Another error, this time by Asdrubal Cabrera on room service double-play grounder, lead to two runs in the third.

“I can’t remember Asdrubal Cabrera missing a play like that,” lamented Collins. “The fact that we didn’t make two plays turned the tide of the game.”

Syndergaard gave them the chance to win, but Collins summed it up perfectly.

“We have to start scoring some runs,” Collins said. “We have to start playing better.”

SYNDERGAARD COMES UP EMPTY: Syndergaard was splendid in his season-high 114-pitch effort over seven innings in which he gave up five runs – two unearned – with no walks and ten strikeouts.

In four starts overall, Syndergaard has 30 strikeouts with no walks in his four starts.

“For the most part, I felt pretty good,” Syndergaard said. “I felt this was the best my mechanics have been for a long time.”

FAMILIA UNIMPRESSIVE: Jeurys Familia wasn’t effective in his first relief appearance of the season, issuing two walks in the ninth inning.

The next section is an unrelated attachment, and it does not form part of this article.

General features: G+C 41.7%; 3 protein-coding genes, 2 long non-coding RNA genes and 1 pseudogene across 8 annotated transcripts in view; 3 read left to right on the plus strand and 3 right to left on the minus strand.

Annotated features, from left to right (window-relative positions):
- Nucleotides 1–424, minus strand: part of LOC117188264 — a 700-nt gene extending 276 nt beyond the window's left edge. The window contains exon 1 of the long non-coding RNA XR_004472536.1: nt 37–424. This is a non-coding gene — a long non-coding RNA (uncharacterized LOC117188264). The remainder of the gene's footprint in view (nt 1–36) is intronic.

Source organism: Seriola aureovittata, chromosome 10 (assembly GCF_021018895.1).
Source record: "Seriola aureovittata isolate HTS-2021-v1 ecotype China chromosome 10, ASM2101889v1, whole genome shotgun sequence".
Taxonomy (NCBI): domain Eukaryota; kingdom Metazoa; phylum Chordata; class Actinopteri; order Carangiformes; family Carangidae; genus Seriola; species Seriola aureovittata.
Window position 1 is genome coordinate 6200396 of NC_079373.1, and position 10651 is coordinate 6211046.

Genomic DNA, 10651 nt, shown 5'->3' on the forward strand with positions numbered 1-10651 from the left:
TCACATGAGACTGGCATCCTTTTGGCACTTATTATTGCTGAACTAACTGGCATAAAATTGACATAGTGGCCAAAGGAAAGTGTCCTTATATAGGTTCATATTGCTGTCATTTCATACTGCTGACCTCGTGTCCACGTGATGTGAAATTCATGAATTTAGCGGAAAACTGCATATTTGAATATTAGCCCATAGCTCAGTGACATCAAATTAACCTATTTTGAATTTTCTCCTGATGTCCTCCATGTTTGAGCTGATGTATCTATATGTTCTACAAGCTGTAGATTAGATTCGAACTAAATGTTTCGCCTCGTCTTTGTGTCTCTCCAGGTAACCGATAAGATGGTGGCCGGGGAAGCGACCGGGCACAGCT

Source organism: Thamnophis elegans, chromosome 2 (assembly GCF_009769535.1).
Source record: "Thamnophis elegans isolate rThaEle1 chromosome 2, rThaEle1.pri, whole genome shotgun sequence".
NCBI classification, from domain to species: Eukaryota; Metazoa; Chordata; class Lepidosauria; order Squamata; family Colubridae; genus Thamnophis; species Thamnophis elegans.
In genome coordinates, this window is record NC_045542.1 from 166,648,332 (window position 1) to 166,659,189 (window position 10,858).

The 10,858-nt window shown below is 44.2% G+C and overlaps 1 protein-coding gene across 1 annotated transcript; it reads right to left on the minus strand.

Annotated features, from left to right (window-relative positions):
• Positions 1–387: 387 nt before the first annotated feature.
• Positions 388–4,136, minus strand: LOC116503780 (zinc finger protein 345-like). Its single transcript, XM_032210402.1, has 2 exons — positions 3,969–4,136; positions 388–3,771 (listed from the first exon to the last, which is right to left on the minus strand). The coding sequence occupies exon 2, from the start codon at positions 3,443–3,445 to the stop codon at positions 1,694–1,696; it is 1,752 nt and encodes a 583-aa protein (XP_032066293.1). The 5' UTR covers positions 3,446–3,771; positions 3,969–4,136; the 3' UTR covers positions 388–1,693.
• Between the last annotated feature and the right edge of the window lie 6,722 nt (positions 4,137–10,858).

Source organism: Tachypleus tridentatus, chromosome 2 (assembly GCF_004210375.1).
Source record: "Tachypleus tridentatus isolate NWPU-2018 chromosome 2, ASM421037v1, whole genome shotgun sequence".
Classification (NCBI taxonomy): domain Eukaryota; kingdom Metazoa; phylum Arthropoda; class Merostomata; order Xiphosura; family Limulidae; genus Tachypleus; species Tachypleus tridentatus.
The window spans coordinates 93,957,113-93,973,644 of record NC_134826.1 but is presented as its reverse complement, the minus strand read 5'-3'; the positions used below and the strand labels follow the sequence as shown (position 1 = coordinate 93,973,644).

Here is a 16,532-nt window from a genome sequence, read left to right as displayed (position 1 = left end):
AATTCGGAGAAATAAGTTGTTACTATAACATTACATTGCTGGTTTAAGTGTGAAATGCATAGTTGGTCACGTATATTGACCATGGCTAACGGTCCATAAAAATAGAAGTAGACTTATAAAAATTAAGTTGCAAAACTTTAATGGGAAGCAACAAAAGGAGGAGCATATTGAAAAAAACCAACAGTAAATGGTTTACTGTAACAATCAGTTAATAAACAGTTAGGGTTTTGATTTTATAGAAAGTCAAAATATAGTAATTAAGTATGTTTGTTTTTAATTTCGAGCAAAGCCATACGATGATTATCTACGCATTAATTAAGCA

“Rusty, to say the least,”” was how Collins evaluated Familia’s outing.

Collins said Familia needs the work, which is why he left him in to throw 30 pitches. Collins said Familia should be ready for Friday.

CESPEDES INJURED: The Mets’ injury woes continued when Yoenis Cespedes left the game in the fifth inning with a left hamstring cramp while running the bases. He was replaced by Juan Lagares and Michael Conforto moved to left.

“Anytime you talk about hamstrings it is a concern,” Collins said. “When you have a hamstring with his body (tightly muscled), it is a concern.”

Cespedes will have a MRI Friday.

Don’t forget, Cespedes took over a month to recover from a strained quad last season, so I wouldn’t bet on seeing him Friday night against the Nationals.

INJURY UPDATES: Lucas Duda, who sustained a hyperextended left elbow the night before did not play. … Travis d’Arnaud, who sustained a contusion to his throwing hand, appeared as a pinch-hitter. … Wilmer Flores was unavailable with an infection in his knee.

“Our training room is starting to fill up and we don’t need that,” Collins said.

NATS UP NEXT: Jacob deGrom starts Friday night against Washington.

Apr 12

Wheeler, Conforto Give Mets Glimpse Of Future